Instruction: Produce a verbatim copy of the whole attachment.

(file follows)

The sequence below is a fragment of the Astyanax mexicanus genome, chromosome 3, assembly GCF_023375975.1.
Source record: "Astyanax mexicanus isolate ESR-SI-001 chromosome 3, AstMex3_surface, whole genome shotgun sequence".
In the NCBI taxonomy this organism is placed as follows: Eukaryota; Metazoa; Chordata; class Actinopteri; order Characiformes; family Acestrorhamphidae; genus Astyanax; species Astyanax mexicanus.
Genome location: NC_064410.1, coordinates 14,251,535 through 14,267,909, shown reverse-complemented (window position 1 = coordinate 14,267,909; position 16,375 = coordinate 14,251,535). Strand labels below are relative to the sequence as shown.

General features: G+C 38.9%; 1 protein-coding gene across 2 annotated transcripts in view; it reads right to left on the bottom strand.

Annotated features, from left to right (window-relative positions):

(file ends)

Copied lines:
The sequence below is a fragment of the Astyanax mexicanus genome, chromosome 3, assembly GCF_023375975.1.
Source record: "Astyanax mexicanus isolate ESR-SI-001 chromosome 3, AstMex3_surface, whole genome shotgun sequence".
In the NCBI taxonomy this organism is placed as follows: Eukaryota; Metazoa; Chordata; class Actinopteri; order Characiformes; family Acestrorhamphidae; genus Astyanax; species Astyanax mexicanus.
Genome location: NC_064410.1, coordinates 14,251,535 through 14,267,909, shown reverse-complemented (window position 1 = coordinate 14,267,909; position 16,375 = coordinate 14,251,535). Strand labels below are relative to the sequence as shown.

General features: G+C 38.9%; 1 protein-coding gene across 2 annotated transcripts in view; it reads right to left on the bottom strand.

Annotated features, from left to right (window-relative positions):